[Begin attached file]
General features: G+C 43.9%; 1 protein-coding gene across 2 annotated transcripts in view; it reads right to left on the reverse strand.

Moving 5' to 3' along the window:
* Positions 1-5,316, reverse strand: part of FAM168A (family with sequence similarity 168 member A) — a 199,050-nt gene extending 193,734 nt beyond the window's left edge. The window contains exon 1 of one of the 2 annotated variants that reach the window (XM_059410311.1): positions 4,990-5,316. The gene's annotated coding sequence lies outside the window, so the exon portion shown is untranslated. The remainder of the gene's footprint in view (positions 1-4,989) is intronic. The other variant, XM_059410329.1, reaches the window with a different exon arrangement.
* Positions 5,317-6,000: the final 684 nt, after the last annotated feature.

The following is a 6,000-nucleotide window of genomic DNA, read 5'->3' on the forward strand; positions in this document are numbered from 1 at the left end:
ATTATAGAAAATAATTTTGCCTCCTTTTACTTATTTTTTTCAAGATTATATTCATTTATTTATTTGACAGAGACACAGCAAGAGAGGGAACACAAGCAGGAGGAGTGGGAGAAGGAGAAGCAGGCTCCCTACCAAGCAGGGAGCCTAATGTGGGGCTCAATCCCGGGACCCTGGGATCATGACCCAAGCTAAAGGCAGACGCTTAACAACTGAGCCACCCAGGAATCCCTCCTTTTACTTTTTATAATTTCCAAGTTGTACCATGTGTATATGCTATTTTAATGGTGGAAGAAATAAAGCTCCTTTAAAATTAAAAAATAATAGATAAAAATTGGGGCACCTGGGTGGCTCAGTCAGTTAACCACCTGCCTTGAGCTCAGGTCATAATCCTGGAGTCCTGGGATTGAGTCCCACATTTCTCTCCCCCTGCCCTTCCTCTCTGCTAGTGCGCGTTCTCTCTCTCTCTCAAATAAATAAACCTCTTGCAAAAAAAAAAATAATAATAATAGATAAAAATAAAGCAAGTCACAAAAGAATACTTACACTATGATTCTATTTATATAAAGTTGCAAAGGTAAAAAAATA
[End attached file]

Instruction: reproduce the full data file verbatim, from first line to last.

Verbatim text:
General features: G+C 43.9%; 1 protein-coding gene across 2 annotated transcripts in view; it reads right to left on the reverse strand.

Moving 5' to 3' along the window:
* Positions 1-5,316, reverse strand: part of FAM168A (family with sequence similarity 168 member A) — a 199,050-nt gene extending 193,734 nt beyond the window's left edge. The window contains exon 1 of one of the 2 annotated variants that reach the window (XM_059410311.1): positions 4,990-5,316. The gene's annotated coding sequence lies outside the window, so the exon portion shown is untranslated. The remainder of the gene's footprint in view (positions 1-4,989) is intronic. The other variant, XM_059410329.1, reaches the window with a different exon arrangement.
* Positions 5,317-6,000: the final 684 nt, after the last annotated feature.

The following is a 6,000-nucleotide window of genomic DNA, read 5'->3' on the forward strand; positions in this document are numbered from 1 at the left end:
ATTATAGAAAATAATTTTGCCTCCTTTTACTTATTTTTTTCAAGATTATATTCATTTATTTATTTGACAGAGACACAGCAAGAGAGGGAACACAAGCAGGAGGAGTGGGAGAAGGAGAAGCAGGCTCCCTACCAAGCAGGGAGCCTAATGTGGGGCTCAATCCCGGGACCCTGGGATCATGACCCAAGCTAAAGGCAGACGCTTAACAACTGAGCCACCCAGGAATCCCTCCTTTTACTTTTTATAATTTCCAAGTTGTACCATGTGTATATGCTATTTTAATGGTGGAAGAAATAAAGCTCCTTTAAAATTAAAAAATAATAGATAAAAATTGGGGCACCTGGGTGGCTCAGTCAGTTAACCACCTGCCTTGAGCTCAGGTCATAATCCTGGAGTCCTGGGATTGAGTCCCACATTTCTCTCCCCCTGCCCTTCCTCTCTGCTAGTGCGCGTTCTCTCTCTCTCTCAAATAAATAAACCTCTTGCAAAAAAAAAAATAATAATAATAGATAAAAATAAAGCAAGTCACAAAAGAATACTTACACTATGATTCTATTTATATAAAGTTGCAAAGGTAAAAAAATA